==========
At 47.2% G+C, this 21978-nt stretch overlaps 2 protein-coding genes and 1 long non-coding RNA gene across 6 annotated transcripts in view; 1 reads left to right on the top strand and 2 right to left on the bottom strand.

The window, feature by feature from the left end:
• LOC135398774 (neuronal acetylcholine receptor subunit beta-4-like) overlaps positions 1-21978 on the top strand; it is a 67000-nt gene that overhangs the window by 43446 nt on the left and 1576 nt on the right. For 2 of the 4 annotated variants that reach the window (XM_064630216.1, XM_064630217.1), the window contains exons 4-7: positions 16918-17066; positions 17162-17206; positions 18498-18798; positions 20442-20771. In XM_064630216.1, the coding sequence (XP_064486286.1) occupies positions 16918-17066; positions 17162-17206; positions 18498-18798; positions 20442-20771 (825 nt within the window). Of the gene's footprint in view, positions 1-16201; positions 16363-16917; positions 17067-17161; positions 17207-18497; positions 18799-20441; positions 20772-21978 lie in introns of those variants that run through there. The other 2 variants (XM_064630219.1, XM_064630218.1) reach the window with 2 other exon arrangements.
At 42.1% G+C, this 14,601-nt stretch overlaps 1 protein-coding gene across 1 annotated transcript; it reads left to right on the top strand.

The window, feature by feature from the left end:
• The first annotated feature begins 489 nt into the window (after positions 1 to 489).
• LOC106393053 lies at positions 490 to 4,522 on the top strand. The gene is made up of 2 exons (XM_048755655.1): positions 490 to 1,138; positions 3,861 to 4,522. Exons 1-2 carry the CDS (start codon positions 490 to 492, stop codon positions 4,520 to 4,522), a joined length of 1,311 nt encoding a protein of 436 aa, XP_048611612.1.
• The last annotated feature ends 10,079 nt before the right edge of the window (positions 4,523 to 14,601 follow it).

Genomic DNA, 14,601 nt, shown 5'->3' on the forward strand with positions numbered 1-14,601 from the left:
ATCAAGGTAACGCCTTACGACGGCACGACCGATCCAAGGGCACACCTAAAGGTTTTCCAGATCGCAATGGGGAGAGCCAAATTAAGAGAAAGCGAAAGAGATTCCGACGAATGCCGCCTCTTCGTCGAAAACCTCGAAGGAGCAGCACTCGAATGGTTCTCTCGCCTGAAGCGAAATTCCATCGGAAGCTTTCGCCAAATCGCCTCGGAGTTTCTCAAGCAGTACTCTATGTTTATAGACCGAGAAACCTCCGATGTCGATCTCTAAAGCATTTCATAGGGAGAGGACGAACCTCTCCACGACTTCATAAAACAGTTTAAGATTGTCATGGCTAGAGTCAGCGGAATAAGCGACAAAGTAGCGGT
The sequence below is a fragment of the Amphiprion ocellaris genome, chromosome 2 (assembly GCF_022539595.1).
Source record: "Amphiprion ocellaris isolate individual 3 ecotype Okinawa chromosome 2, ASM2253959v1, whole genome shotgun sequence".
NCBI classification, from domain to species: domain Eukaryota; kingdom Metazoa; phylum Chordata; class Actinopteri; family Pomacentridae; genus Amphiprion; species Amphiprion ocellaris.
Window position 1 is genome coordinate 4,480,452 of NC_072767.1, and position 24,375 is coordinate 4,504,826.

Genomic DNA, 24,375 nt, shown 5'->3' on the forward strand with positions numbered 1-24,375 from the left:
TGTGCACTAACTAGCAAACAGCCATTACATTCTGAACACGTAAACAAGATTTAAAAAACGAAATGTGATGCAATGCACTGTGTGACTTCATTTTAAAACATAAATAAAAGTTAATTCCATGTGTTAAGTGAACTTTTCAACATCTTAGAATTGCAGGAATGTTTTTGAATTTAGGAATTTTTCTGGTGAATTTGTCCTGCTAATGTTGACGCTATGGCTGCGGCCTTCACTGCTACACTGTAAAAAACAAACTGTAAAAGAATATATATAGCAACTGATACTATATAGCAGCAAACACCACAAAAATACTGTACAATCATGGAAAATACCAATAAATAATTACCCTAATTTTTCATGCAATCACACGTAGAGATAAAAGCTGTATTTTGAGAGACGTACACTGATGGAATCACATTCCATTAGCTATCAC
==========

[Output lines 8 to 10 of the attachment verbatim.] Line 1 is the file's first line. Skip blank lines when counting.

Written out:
• The last annotated feature ends 10,079 nt before the right edge of the window (positions 4,523 to 14,601 follow it).

Genomic DNA, 14,601 nt, shown 5'->3' on the forward strand with positions numbered 1-14,601 from the left:
ATCAAGGTAACGCCTTACGACGGCACGACCGATCCAAGGGCACACCTAAAGGTTTTCCAGATCGCAATGGGGAGAGCCAAATTAAGAGAAAGCGAAAGAGATTCCGACGAATGCCGCCTCTTCGTCGAAAACCTCGAAGGAGCAGCACTCGAATGGTTCTCTCGCCTGAAGCGAAATTCCATCGGAAGCTTTCGCCAAATCGCCTCGGAGTTTCTCAAGCAGTACTCTATGTTTATAGACCGAGAAACCTCCGATGTCGATCTCTAAAGCATTTCATAGGGAGAGGACGAACCTCTCCACGACTTCATAAAACAGTTTAAGATTGTCATGGCTAGAGTCAGCGGAATAAGCGACAAAGTAGCGGT